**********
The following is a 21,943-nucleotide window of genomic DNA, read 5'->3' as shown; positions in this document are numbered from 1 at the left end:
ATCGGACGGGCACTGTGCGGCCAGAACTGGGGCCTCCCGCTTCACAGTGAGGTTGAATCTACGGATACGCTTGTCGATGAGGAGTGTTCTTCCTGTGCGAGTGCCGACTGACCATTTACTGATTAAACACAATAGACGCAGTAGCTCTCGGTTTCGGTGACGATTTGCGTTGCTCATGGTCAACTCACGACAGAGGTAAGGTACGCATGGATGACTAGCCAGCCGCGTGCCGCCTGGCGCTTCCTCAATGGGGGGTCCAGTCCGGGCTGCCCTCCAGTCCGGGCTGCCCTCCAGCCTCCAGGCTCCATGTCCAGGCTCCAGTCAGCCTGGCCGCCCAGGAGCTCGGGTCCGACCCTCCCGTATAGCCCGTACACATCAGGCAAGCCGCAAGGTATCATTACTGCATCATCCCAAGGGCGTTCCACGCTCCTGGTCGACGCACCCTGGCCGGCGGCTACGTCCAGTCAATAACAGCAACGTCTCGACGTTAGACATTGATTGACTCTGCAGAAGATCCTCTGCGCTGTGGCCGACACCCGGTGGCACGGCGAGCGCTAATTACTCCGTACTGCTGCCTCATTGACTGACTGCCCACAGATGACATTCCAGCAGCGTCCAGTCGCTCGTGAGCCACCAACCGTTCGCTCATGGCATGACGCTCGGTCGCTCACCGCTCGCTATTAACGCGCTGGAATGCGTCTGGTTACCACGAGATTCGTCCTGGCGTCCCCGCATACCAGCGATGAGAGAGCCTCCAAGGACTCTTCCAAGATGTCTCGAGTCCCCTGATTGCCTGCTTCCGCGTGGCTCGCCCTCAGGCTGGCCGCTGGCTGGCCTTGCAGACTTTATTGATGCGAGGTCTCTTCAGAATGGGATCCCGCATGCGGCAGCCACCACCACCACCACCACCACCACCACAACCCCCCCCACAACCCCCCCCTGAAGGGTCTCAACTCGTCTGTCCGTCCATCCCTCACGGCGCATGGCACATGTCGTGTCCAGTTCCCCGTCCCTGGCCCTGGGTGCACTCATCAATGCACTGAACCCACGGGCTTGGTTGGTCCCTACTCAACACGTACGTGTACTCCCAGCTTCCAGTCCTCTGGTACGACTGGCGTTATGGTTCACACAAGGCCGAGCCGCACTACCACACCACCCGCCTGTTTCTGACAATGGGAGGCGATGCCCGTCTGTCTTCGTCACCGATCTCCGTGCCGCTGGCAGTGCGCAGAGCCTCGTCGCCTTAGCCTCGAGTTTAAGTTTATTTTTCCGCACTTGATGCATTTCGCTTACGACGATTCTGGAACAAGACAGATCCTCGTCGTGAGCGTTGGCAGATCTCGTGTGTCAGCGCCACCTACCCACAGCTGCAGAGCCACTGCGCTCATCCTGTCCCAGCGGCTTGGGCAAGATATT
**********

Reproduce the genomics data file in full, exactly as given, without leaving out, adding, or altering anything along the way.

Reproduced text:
The following is a 21,943-nucleotide window of genomic DNA, read 5'->3' as shown; positions in this document are numbered from 1 at the left end:
ATCGGACGGGCACTGTGCGGCCAGAACTGGGGCCTCCCGCTTCACAGTGAGGTTGAATCTACGGATACGCTTGTCGATGAGGAGTGTTCTTCCTGTGCGAGTGCCGACTGACCATTTACTGATTAAACACAATAGACGCAGTAGCTCTCGGTTTCGGTGACGATTTGCGTTGCTCATGGTCAACTCACGACAGAGGTAAGGTACGCATGGATGACTAGCCAGCCGCGTGCCGCCTGGCGCTTCCTCAATGGGGGGTCCAGTCCGGGCTGCCCTCCAGTCCGGGCTGCCCTCCAGCCTCCAGGCTCCATGTCCAGGCTCCAGTCAGCCTGGCCGCCCAGGAGCTCGGGTCCGACCCTCCCGTATAGCCCGTACACATCAGGCAAGCCGCAAGGTATCATTACTGCATCATCCCAAGGGCGTTCCACGCTCCTGGTCGACGCACCCTGGCCGGCGGCTACGTCCAGTCAATAACAGCAACGTCTCGACGTTAGACATTGATTGACTCTGCAGAAGATCCTCTGCGCTGTGGCCGACACCCGGTGGCACGGCGAGCGCTAATTACTCCGTACTGCTGCCTCATTGACTGACTGCCCACAGATGACATTCCAGCAGCGTCCAGTCGCTCGTGAGCCACCAACCGTTCGCTCATGGCATGACGCTCGGTCGCTCACCGCTCGCTATTAACGCGCTGGAATGCGTCTGGTTACCACGAGATTCGTCCTGGCGTCCCCGCATACCAGCGATGAGAGAGCCTCCAAGGACTCTTCCAAGATGTCTCGAGTCCCCTGATTGCCTGCTTCCGCGTGGCTCGCCCTCAGGCTGGCCGCTGGCTGGCCTTGCAGACTTTATTGATGCGAGGTCTCTTCAGAATGGGATCCCGCATGCGGCAGCCACCACCACCACCACCACCACCACCACAACCCCCCCCACAACCCCCCCCTGAAGGGTCTCAACTCGTCTGTCCGTCCATCCCTCACGGCGCATGGCACATGTCGTGTCCAGTTCCCCGTCCCTGGCCCTGGGTGCACTCATCAATGCACTGAACCCACGGGCTTGGTTGGTCCCTACTCAACACGTACGTGTACTCCCAGCTTCCAGTCCTCTGGTACGACTGGCGTTATGGTTCACACAAGGCCGAGCCGCACTACCACACCACCCGCCTGTTTCTGACAATGGGAGGCGATGCCCGTCTGTCTTCGTCACCGATCTCCGTGCCGCTGGCAGTGCGCAGAGCCTCGTCGCCTTAGCCTCGAGTTTAAGTTTATTTTTCCGCACTTGATGCATTTCGCTTACGACGATTCTGGAACAAGACAGATCCTCGTCGTGAGCGTTGGCAGATCTCGTGTGTCAGCGCCACCTACCCACAGCTGCAGAGCCACTGCGCTCATCCTGTCCCAGCGGCTTGGGCAAGATATT